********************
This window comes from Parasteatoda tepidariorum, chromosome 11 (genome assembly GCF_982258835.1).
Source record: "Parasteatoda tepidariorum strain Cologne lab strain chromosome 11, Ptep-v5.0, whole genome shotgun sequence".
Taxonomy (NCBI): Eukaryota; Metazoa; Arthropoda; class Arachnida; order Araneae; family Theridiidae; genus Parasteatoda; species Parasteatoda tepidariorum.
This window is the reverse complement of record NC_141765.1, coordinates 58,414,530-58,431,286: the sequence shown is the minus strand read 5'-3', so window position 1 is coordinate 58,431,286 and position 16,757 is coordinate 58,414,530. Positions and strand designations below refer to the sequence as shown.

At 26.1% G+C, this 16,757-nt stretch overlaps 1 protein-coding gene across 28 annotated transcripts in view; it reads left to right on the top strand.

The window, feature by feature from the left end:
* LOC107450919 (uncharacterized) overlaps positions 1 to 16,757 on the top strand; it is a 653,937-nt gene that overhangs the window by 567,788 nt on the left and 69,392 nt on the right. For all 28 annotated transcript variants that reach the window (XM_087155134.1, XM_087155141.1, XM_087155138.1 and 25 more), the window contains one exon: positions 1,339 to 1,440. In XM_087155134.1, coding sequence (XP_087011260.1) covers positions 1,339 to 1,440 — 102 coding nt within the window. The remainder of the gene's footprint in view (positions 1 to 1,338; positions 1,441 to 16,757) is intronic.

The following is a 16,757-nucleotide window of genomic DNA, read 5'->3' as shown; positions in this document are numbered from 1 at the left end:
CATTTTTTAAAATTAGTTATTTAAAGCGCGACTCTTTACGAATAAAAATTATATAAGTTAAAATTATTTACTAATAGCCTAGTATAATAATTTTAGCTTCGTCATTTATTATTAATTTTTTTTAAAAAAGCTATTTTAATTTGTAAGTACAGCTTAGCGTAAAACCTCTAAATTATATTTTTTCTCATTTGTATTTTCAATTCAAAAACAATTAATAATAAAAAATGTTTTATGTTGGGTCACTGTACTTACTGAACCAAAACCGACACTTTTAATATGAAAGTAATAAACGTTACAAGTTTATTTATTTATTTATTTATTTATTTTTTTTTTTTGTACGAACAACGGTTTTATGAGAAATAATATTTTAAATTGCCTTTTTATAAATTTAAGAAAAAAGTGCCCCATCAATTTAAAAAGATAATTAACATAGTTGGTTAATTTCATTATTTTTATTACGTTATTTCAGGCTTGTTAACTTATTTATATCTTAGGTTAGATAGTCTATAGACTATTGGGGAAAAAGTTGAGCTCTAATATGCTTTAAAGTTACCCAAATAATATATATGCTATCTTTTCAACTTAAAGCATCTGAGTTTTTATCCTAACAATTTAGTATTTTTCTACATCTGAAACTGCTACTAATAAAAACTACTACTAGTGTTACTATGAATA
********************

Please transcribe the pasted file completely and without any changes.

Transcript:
This window comes from Parasteatoda tepidariorum, chromosome 11 (genome assembly GCF_982258835.1).
Source record: "Parasteatoda tepidariorum strain Cologne lab strain chromosome 11, Ptep-v5.0, whole genome shotgun sequence".
Taxonomy (NCBI): Eukaryota; Metazoa; Arthropoda; class Arachnida; order Araneae; family Theridiidae; genus Parasteatoda; species Parasteatoda tepidariorum.
This window is the reverse complement of record NC_141765.1, coordinates 58,414,530-58,431,286: the sequence shown is the minus strand read 5'-3', so window position 1 is coordinate 58,431,286 and position 16,757 is coordinate 58,414,530. Positions and strand designations below refer to the sequence as shown.

At 26.1% G+C, this 16,757-nt stretch overlaps 1 protein-coding gene across 28 annotated transcripts in view; it reads left to right on the top strand.

The window, feature by feature from the left end:
* LOC107450919 (uncharacterized) overlaps positions 1 to 16,757 on the top strand; it is a 653,937-nt gene that overhangs the window by 567,788 nt on the left and 69,392 nt on the right. For all 28 annotated transcript variants that reach the window (XM_087155134.1, XM_087155141.1, XM_087155138.1 and 25 more), the window contains one exon: positions 1,339 to 1,440. In XM_087155134.1, coding sequence (XP_087011260.1) covers positions 1,339 to 1,440 — 102 coding nt within the window. The remainder of the gene's footprint in view (positions 1 to 1,338; positions 1,441 to 16,757) is intronic.

The following is a 16,757-nucleotide window of genomic DNA, read 5'->3' as shown; positions in this document are numbered from 1 at the left end:
CATTTTTTAAAATTAGTTATTTAAAGCGCGACTCTTTACGAATAAAAATTATATAAGTTAAAATTATTTACTAATAGCCTAGTATAATAATTTTAGCTTCGTCATTTATTATTAATTTTTTTTAAAAAAGCTATTTTAATTTGTAAGTACAGCTTAGCGTAAAACCTCTAAATTATATTTTTTCTCATTTGTATTTTCAATTCAAAAACAATTAATAATAAAAAATGTTTTATGTTGGGTCACTGTACTTACTGAACCAAAACCGACACTTTTAATATGAAAGTAATAAACGTTACAAGTTTATTTATTTATTTATTTATTTATTTTTTTTTTTTGTACGAACAACGGTTTTATGAGAAATAATATTTTAAATTGCCTTTTTATAAATTTAAGAAAAAAGTGCCCCATCAATTTAAAAAGATAATTAACATAGTTGGTTAATTTCATTATTTTTATTACGTTATTTCAGGCTTGTTAACTTATTTATATCTTAGGTTAGATAGTCTATAGACTATTGGGGAAAAAGTTGAGCTCTAATATGCTTTAAAGTTACCCAAATAATATATATGCTATCTTTTCAACTTAAAGCATCTGAGTTTTTATCCTAACAATTTAGTATTTTTCTACATCTGAAACTGCTACTAATAAAAACTACTACTAGTGTTACTATGAATA